Festive Cooking

Food is an integral part of festivals, especially in India. Its when you meet up with family, enjoy their company and the delicious spread that comes with each festival. Each region in India celebrates festivals and some are similar ones, with different names and different food for the occasion.

This is more like my festive wish-list. It may feature more of what is celebrated in Tamil Nadu, Karnataka and Gujarat - the places and customs I am more familiar with. There are some that I have made and some that I hope to, in the future.
If there is anything you would like me to add here, or some special festival and food associated with that, that is unique to your region, do let me know. Would love to learn about it and add it in here.

Sankranti / Uttarayan / Pongal

This festival comes on 14th January ever year. It is celebrated as the harvest festival in Tamil Nadu and the farmers have a 3-4 day celebration. Uttarayan means the movement of the sun towards the North and is celebrated by kite flying in Gujarat. Read more here about the kite flying. Makara Sankranti is celebrated on the same day ad the Sun entering the zodiac sign of Capricorn or Makara, as per the Hindu calendar

Undhiyo / Mixed root vegetables with puris
Til chikki / Sing chikki / Sesame or Peanut brittles

Tamil Nadu
Sakkare Pongal / Sweet Pongal
Arachivittu Sambar / Mixed vegetable sambar with freshly ground masala


The festival of colours. It is celebrated as the victory of Prahalad and his faith in Vishnu. Holika who was granted the boon to remain immune to fire was burnt down, but Prahlad who was sitting in her lap came out unharmed because of his devotion to Vishnu. There is usually a bonfire lit the signify this. It is essentially celebrated as the end of winter and beginning of spring and on Rangapanchami, it is celebrated with colours.

Puran poli

Ugadi / Gudi Padwa

Celebrated as the beginning of a New Year by people in Karnataka, Andhra Pradesh and Maharashtra. Traditionally, neem and jaggery are eaten together to signify that the year ahead may have bitter and sweet moments and we need to accept both in our lives

Here's the Mangalorean / Karnataka menu for Ugadi

Chana ghashi
Puran poli
Raw mango rice

Tamil New Year

The Tamil New year is celebrated on April 14th, usually a fortnight after Ugadi. There is a huge spread / saapaad, of many courses of rice, vada, payasam and of course, raw mango pachadi, the star of the meal for this day.

Raw mango / Maanga Pachadi

Janmashtami / Gokulashtami

It is believed that Lord Krishna loved butter, milk and curds. Since Krishna is believed to have been born at midnight, the puja is usually doen at midnight. In some fmailies, they fast the entire day and eat only after midnight.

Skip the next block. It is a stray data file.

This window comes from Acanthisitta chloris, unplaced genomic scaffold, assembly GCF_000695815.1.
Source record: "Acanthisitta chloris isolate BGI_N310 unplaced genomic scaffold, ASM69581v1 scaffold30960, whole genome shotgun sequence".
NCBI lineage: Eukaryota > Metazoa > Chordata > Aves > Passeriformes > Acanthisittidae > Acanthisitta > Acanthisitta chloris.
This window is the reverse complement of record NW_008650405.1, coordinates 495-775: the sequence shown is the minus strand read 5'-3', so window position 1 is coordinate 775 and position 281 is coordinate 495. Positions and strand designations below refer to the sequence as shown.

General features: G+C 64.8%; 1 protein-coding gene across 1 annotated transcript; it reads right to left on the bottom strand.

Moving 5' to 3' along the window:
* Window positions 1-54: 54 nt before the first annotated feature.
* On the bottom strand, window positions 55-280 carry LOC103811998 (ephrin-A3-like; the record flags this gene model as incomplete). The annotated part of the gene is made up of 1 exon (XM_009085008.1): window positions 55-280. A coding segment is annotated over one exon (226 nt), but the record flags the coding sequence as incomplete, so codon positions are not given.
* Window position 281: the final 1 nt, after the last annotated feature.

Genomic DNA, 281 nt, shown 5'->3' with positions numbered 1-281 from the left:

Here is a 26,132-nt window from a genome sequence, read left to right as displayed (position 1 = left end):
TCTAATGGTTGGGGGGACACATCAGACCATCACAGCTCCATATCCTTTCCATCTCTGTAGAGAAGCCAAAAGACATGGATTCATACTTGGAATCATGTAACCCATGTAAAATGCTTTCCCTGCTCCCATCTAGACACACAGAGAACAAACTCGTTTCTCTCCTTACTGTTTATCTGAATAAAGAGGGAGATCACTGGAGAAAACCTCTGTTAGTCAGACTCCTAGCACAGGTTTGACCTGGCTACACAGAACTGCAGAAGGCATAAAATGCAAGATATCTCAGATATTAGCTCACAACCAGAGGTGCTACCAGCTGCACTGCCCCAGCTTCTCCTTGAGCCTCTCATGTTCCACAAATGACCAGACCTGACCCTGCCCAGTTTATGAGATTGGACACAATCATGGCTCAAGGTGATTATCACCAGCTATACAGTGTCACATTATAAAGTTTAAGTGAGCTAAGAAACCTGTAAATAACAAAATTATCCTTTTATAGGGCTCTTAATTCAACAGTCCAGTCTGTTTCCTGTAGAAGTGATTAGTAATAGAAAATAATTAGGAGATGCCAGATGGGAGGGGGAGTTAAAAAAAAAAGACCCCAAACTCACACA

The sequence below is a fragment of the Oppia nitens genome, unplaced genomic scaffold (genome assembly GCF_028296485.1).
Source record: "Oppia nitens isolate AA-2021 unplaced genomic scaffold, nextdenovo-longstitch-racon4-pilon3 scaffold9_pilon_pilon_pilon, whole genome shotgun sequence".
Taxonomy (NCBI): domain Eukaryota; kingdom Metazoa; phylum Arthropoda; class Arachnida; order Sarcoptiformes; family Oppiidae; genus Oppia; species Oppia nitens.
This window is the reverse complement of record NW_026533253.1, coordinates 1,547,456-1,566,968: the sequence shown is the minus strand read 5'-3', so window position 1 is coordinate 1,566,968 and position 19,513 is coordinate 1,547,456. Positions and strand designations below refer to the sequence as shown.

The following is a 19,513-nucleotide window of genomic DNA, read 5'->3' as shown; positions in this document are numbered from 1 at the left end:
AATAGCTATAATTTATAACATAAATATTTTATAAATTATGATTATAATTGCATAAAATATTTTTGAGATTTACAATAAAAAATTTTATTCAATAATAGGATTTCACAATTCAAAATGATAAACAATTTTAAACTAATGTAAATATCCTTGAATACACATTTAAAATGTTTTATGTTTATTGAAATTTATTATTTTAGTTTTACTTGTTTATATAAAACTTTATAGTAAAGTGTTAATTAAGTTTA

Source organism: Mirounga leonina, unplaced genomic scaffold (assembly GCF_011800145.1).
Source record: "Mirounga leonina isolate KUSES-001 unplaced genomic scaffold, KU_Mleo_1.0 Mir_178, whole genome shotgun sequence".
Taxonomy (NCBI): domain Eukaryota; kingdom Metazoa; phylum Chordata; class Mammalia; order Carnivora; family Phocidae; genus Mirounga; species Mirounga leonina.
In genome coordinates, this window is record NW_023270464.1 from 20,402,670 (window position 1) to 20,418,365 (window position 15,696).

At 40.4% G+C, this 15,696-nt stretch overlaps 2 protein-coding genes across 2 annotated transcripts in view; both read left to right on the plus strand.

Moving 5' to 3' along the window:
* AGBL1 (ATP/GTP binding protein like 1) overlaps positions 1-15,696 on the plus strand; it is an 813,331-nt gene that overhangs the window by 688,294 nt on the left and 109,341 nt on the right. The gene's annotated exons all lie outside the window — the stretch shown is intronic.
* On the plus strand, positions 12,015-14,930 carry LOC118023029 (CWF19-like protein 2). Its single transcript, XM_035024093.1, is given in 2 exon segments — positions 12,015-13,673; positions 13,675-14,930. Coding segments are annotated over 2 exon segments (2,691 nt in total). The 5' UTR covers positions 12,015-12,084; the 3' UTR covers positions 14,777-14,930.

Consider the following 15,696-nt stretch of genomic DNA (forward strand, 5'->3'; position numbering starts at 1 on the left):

Also there's legendary story of Sudama bringing poha for Krishna. This Curd poha is something that is always made during Gokulashtami in our family

Dhaiya Phovu / Curd Poha

Gauri puja and Ganesh Chaturthi

Ganesh Chaturthi is celebrated on a grand scale in Maharashtra, and its more of a social festival. People in big apartments pool in and buy a big idol of Ganesh, decorate it and decorate it and have some event every evening, lasting from 1 day to 10 days. The idol is then immersed in the seas with teary-eyed people singing "Ganpati bappa morya, pudcha varshi laukar yaa" (Bidding farewell to God and asking him to come back the next year)

Gauri (mother of Ganesh) puja is always performed a day before Ganesh Chaturthi and is a big festival in Karnataka and Maharashtra. It is also celebrated as Hartalika Vrat in some states in North India.

An all time favourite with us, and a uniquely Mangalorean speciality for Gauri puja is Patoli - coconut and jaggery steamed in turmeric leaves. The other food for this day is very simple and usually cooked without salt. Rice is also cooked with coconut and turmeric leaves and served with a simple stir fry of locally available greens

Narlya Kheer / Rice cooked in coconut milk and turmeric leaves

Ganesh Chaturthi is the biggest feast back home. There is a whole lot of food cooked on that day. I have never made it all on the same day because it is really too much for just us to have in one meal, but I hope to, sometime in future

Batate Sukke
Phodyo (Fritters of breadfruit, potato, bitter gourd...)
Kakdi kocholi / Cucumber salad with coconut
Madganey / Chana dal kheer in coconut milk

Navratri / Dussehra

The Tamilians celebrate Navratri by keeping 'gollu'.Nine steps with different types of dolls are decorated and kept for nine days. In Bengal, Durga Puja is one of the biggest festivals. In Gujarat, its nine nights of dancing Garba and Dandiya almost all thru the nine nights.

Tamil Nadu
Sundal for Navrati

Fafda and Jalebi


The beautiful festival of lights, where the family gets together and celebrates by lighting lamps and the sky is lit up with some amazing fireworks at night. A time for a lot of sweets.
(I am ashamed I don't have anything to list here, but I promise, I soon will)


The holiday spirit is on with a lot of gifting and goodwill. Rich plum cakes are a staple for this season apart from some very region specific cookies and kalkals

Christmas Cake
Fruit cake with coffee and almond liqueur
Chocolate walnut pudding

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